The Price Reduction Clause needs to go

On July 9th, the Biden administration issued the Executive Order on Promoting Competition in the American Economy. Much of the focus of the Order is on fair and open competition. One way to accomplish this is the elimination of the Price Reduction Clause (PRC). The elimination of the PRC will streamline the Federal Supply Schedule (FSS) program by removing barriers to entry into the federal marketplace. (Federal News Network July 19, 2021)

Robin Carnahan, General Services Administration Administrator, during her confirmation hearing, said, “I’ve talked to businesses that have tried to get on GSA Schedules… [T]hey’ve told me about how difficult that process is, and I’m interested in learning more about how we can streamline that.” The Price Reduction Clause elimination is a start. (ibid)

One could argue the following points to eliminate PRC:

  • The advancement of technology and the use of new purchasing practices have all but rendered the PRC obsolete.
  • The PRC can keep agencies from purchasing ground-breaking technologies from new vendors.
  • The PRC puts an undue compliance burden on small, medium, and large FSS contractors, costing them millions of dollars each year.
  • Price and value are driven by competition, at the task order level and in real-time. The PRC pre-determines contract-level pricing, often negotiating against presumed requirements from the past.
  • Compliance costs of the PRC can be detrimental to small businesses attempting to address the PRC’s complex compliance requirements.
  • The PRC is the only governmentwide contract term that can restrict contractors working with the government from competing in the commercial marketplace. This hurts jobs and economic growth. (ibid)

The elimination of the PRC will increase competition. Small businesses will more easily compete as price and value will drive task order-level competition. Without PRC’s complex compliance requirements,  small businesses will finally be able to afford to compete.

Looking to provide services to the government but the PRC has been a stumbling block? Give us a call.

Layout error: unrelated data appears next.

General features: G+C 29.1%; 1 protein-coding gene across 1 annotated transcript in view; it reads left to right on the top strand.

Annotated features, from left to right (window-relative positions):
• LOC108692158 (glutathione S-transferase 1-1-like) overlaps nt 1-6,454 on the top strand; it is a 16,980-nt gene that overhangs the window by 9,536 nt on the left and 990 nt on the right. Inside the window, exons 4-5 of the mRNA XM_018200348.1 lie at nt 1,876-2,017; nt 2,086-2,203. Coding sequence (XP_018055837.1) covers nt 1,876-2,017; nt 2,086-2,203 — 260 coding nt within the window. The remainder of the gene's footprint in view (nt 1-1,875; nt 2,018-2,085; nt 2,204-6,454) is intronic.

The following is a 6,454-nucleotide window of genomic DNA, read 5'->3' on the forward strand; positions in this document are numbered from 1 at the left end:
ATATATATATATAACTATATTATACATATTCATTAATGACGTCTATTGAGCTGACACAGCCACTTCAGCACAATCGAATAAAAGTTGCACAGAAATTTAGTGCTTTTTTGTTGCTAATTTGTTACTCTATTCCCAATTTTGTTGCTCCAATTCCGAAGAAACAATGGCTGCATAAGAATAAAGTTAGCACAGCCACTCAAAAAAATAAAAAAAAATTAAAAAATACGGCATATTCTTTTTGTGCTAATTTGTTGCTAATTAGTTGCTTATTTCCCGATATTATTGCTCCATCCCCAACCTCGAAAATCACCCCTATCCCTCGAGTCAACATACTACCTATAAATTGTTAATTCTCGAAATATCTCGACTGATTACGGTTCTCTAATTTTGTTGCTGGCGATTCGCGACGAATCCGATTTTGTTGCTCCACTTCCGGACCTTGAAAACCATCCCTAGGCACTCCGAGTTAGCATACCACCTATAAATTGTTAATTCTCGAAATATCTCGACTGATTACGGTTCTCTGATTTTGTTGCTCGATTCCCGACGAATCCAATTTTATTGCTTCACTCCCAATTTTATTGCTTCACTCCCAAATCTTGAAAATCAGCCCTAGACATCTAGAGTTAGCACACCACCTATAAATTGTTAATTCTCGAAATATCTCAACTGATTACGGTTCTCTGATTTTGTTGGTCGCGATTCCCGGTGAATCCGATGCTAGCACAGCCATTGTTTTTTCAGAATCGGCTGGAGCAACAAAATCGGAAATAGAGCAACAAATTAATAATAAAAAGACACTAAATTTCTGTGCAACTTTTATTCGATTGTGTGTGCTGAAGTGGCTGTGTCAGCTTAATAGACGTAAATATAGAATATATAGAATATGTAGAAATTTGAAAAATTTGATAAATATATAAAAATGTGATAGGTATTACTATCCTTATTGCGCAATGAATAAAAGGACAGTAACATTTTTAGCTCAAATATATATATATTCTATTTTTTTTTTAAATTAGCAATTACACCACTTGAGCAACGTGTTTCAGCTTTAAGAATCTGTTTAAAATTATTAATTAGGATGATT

GSA has some big changes coming

Over the last few years, the Federal Acquisition Service (FAS) has focused on improving customer and employee experiences. FAS is building on that foundation with the following four new initiatives:

  1. Modernize and consolidate the schedule contracts
  2. Develop commercial platforms under Section 876
  3. Develop a contract acquisition lifecycle management system
  4. Move toward catalog management for all products and services (Federal News Network July 1, 2021)

According to Sonny Hashmi, FAS Commissioner, the goal is to reduce friction for agency customers and contractors selling their products and services. (ibid)

At a recent Government Procurement Conference Hashami said, “if you look at the transactions that are going through, the majority are in the service marketplaces, whether it’s in IT or non-IT services. Then we have a products catalog marketplace and those experiences are slightly different how you buy a product is slightly different than how you engage with a vendor on services. We have to kind of provide that distinction. When it comes to products, we’re seeing customers increasingly wanting to see a self-service type, model, more of an e-commerce model. So that begs the question of what’s the future of GSA Advantage? How do we scale it? How do we make it more powerful? Then, of course, there’s a new policy frameworks coming our way from Section 889, supply chain risk management, cybersecurity and cybersecurity maturity model certification (CMMC) compliance. We have to incorporate all of those as part of our thinking as well.” Hashmi noted that the effort to consolidate is 90% complete. (ibid)

The deputy commissioner at FAS, Tom Howder, expects GSA to make an award near the end of fiscal 2021 to develop the catalog management system. The contractor awarded will help manage data and catalog listings. The goal is to “make it easier for contractors to get on GSA contracts” according to Howder. (ibid)